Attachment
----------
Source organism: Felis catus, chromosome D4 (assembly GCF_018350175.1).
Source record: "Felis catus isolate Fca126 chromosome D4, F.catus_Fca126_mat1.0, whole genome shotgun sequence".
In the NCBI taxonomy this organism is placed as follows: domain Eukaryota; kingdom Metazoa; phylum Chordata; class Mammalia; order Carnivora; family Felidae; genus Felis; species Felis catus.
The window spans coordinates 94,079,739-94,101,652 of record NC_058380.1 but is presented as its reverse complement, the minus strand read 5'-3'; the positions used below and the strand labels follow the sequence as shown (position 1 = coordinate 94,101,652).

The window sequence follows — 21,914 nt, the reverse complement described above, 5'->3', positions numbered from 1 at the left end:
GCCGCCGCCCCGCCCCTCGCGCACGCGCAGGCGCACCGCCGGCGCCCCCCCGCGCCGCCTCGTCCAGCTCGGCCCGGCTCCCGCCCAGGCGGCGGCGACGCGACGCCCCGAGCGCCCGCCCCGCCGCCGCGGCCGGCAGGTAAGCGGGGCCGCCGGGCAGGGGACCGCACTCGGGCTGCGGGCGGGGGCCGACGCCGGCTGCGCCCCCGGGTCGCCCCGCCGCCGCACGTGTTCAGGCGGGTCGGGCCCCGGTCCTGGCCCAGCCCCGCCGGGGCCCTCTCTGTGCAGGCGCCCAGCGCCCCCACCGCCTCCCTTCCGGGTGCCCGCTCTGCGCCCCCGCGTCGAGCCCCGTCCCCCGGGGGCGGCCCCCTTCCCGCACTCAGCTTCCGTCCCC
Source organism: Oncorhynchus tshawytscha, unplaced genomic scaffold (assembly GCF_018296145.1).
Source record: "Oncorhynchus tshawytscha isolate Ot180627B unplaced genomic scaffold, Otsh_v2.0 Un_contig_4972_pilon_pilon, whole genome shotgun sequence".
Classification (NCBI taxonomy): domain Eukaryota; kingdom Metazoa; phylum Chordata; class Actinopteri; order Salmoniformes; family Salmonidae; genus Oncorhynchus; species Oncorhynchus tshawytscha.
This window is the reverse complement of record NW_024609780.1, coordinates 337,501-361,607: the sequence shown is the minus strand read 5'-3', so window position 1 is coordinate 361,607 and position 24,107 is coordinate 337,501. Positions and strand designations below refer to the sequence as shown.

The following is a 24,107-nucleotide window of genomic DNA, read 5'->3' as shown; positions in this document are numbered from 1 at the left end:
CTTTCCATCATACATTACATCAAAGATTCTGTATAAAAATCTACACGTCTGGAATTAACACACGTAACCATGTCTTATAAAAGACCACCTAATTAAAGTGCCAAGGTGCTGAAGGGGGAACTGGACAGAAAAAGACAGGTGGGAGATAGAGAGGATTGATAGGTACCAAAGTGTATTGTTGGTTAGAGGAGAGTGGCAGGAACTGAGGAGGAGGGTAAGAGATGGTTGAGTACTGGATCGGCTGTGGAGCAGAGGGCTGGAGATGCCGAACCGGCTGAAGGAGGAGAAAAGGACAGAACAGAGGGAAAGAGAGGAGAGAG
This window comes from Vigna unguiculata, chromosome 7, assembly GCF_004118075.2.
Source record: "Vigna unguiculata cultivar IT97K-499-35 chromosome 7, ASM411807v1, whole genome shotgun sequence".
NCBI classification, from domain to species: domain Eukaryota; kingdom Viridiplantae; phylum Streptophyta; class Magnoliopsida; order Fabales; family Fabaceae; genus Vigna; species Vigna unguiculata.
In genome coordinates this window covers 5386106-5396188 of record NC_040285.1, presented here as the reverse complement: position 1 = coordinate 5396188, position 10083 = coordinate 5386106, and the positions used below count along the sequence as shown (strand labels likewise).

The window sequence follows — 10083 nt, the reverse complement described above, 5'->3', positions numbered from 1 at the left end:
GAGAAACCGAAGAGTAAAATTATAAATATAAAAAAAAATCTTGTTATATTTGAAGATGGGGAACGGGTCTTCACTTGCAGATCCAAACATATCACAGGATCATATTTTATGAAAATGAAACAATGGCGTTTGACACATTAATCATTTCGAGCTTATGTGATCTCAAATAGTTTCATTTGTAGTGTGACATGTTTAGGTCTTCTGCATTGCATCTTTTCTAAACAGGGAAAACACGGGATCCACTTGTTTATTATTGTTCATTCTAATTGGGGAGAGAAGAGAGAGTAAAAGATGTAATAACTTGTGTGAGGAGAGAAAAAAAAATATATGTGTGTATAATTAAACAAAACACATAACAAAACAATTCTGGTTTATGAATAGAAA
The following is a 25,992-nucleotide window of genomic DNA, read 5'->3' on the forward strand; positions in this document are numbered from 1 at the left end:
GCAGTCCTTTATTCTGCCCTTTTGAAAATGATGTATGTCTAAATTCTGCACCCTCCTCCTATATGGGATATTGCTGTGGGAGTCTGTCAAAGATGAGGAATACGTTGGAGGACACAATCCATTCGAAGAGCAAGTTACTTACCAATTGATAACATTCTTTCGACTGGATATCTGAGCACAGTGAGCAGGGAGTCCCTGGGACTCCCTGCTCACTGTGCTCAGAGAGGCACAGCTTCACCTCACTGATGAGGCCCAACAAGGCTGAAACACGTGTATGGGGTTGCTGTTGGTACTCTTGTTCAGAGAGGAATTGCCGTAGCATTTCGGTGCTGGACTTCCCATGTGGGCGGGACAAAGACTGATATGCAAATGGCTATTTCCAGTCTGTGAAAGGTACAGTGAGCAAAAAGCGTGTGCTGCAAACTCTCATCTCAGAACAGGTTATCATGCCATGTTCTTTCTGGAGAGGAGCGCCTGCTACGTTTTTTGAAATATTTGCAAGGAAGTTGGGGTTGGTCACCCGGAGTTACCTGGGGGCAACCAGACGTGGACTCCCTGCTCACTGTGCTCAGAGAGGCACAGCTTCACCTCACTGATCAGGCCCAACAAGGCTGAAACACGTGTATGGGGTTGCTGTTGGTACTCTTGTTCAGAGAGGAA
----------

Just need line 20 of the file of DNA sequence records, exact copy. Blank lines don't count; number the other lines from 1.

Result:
GCAGTCCTTTATTCTGCCCTTTTGAAAATGATGTATGTCTAAATTCTGCACCCTCCTCCTATATGGGATATTGCTGTGGGAGTCTGTCAAAGATGAGGAATACGTTGGAGGACACAATCCATTCGAAGAGCAAGTTACTTACCAATTGATAACATTCTTTCGACTGGATATCTGAGCACAGTGAGCAGGGAGTCCCTGGGACTCCCTGCTCACTGTGCTCAGAGAGGCACAGCTTCACCTCACTGATGAGGCCCAACAAGGCTGAAACACGTGTATGGGGTTGCTGTTGGTACTCTTGTTCAGAGAGGAATTGCCGTAGCATTTCGGTGCTGGACTTCCCATGTGGGCGGGACAAAGACTGATATGCAAATGGCTATTTCCAGTCTGTGAAAGGTACAGTGAGCAAAAAGCGTGTGCTGCAAACTCTCATCTCAGAACAGGTTATCATGCCATGTTCTTTCTGGAGAGGAGCGCCTGCTACGTTTTTTGAAATATTTGCAAGGAAGTTGGGGTTGGTCACCCGGAGTTACCTGGGGGCAACCAGACGTGGACTCCCTGCTCACTGTGCTCAGAGAGGCACAGCTTCACCTCACTGATCAGGCCCAACAAGGCTGAAACACGTGTATGGGGTTGCTGTTGGTACTCTTGTTCAGAGAGGAA